POLICY BRIEF: DISARMAMENT, DEMOBILIZATION, AND REINTEGRATION (DDR): Harnessing Women’s Participation in DDR Procedures in the Far North region of Cameroon
Women are a key player in DDR Processes in the Far North Region
To respond to the rise of violent extremism in the region, women have mobilized themselves to form CSOs in order to collectively channel their energy. During the consultation with 27 women groups, they shared their experiences in advancing DDR within the region. The women noted that they have been a key bridge in mitigating the difficulties that public actors face with regard to effectively communicating with the former fighters in the local communities. “These young people see us as their mothers, and the fact that we have acquired some basic knowledge on how to manage young people like this has made it easy for us to talk with them and understand their needs,” said a female CSO leader. The women attest to collecting feedback and identifying those they can respond to as well as share with other actors and government to solicit their response.
Despite the numerous setbacks which women face in DDR processes,, the women stated their efforts in organizing capacity-building programs for women groups in the regions to serve as front liners in peace-building and DDR related conversations. Bridging the capacity gap remains an important tool for advancing women’s participation in DDR. One of the women shared how she became a peace activist and joined a CSO after participating in one of such women-led capacity-building training. The African Union Commission (2014), improving women’s capacity in DDR increases their ability to meaningfully contribute to the community and national-level DDR responses.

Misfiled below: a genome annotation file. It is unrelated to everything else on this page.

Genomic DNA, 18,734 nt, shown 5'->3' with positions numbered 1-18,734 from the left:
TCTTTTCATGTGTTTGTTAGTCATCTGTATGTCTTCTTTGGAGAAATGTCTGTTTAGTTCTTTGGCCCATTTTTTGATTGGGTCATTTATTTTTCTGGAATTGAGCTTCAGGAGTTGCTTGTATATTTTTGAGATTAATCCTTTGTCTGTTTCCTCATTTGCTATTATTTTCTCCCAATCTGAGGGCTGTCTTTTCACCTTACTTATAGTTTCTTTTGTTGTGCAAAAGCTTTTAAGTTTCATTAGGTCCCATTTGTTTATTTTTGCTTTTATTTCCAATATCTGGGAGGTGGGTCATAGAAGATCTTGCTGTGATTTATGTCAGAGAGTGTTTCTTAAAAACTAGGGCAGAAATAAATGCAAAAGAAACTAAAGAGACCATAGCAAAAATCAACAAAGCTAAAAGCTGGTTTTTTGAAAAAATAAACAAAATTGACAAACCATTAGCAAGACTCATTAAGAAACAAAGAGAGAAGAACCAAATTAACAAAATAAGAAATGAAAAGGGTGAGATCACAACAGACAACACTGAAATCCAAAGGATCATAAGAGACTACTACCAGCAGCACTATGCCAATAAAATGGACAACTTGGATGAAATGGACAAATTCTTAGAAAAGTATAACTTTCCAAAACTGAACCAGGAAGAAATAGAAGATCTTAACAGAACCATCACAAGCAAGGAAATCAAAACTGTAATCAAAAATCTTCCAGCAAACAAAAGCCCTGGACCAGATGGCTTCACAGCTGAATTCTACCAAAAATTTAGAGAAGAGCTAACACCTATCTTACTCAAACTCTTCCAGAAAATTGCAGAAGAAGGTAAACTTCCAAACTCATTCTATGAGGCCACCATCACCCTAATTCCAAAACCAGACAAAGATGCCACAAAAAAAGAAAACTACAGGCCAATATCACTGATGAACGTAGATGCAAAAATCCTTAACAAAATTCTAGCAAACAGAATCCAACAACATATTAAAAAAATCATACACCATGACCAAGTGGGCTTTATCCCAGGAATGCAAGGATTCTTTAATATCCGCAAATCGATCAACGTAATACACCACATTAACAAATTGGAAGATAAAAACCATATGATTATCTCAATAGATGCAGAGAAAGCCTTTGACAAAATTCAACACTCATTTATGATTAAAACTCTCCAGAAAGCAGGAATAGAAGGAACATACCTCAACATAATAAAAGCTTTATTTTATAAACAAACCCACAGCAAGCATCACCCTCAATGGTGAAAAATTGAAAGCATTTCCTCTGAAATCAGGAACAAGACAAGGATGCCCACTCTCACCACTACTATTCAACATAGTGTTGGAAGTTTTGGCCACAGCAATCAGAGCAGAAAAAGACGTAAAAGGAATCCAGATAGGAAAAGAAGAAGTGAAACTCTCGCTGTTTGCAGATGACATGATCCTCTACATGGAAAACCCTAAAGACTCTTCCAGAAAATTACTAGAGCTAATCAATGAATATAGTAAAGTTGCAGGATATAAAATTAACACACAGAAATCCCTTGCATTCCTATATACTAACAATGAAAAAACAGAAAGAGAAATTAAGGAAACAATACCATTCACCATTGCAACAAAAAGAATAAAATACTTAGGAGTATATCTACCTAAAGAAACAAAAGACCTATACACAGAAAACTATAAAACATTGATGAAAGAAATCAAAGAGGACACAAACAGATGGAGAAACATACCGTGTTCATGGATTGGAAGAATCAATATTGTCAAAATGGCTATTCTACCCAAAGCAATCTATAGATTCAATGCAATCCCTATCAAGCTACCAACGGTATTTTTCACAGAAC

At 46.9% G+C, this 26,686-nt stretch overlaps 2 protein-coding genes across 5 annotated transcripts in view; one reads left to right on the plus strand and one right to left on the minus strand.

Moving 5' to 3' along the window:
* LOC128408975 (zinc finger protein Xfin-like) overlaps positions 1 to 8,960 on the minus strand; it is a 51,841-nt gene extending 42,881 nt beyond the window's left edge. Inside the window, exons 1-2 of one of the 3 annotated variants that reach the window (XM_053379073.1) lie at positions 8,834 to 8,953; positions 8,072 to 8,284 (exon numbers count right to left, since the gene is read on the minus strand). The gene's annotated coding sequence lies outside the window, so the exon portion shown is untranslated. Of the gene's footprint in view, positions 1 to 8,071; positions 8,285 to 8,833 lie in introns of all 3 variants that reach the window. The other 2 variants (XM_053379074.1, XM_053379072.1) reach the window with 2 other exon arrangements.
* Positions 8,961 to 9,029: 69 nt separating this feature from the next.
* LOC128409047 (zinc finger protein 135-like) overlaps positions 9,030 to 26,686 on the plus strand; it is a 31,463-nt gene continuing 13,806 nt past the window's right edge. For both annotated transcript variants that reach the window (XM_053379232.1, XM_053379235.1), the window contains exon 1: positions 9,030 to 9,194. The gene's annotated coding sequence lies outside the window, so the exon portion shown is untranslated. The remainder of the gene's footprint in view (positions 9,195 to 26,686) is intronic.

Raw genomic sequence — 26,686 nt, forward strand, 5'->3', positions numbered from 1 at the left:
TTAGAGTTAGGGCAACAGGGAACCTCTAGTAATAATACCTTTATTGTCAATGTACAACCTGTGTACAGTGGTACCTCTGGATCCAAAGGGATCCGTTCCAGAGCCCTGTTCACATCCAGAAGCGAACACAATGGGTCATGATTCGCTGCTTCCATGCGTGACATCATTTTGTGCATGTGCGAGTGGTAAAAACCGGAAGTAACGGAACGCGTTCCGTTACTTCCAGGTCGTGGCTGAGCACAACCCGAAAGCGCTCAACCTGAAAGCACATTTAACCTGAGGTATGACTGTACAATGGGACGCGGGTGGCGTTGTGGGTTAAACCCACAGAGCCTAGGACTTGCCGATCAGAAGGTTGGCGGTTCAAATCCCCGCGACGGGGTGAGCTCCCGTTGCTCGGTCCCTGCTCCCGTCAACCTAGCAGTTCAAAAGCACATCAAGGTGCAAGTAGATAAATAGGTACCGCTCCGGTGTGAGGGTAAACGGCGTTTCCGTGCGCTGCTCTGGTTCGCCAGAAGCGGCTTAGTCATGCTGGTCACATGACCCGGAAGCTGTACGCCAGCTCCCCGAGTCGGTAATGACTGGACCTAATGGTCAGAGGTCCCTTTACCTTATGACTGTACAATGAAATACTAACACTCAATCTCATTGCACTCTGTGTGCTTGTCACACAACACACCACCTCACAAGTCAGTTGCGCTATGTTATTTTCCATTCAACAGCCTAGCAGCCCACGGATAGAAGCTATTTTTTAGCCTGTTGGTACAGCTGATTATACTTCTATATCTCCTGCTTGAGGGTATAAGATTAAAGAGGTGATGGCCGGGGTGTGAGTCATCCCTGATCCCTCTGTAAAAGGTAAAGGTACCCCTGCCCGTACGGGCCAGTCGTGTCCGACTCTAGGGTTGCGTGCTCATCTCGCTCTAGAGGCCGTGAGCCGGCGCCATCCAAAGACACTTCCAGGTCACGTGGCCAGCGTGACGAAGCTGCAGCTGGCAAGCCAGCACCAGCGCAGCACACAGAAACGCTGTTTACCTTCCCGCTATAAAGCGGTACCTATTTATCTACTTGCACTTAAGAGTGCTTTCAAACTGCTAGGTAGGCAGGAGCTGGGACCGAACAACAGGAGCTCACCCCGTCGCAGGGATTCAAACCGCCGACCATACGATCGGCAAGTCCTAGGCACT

“All these young people who return from Boko Haram are going through serious trauma, they have seen terrible things and need someone to confide in,” said one of the women. It’s unfortunate that the region has limited healthcare facilities, talk less of experts to respond to the mental health challenges which these former fighters are facing. Many of them who return to the communities either directly or from the DDR centers are not fully healed in their minds. The women groups looking at these voids claim to have been key actors in providing Mental Health and Psychosocial Support (MHPSS) to these young people. They claimed that, though with no clinical expertise and capacity in MHPSS, their experiences as mothers had made them naturally capable of dealing with young people. Some of the women groups attested to have collaborated with and received funding from UN Agencies and other International Organisations to provide MHPSS support.
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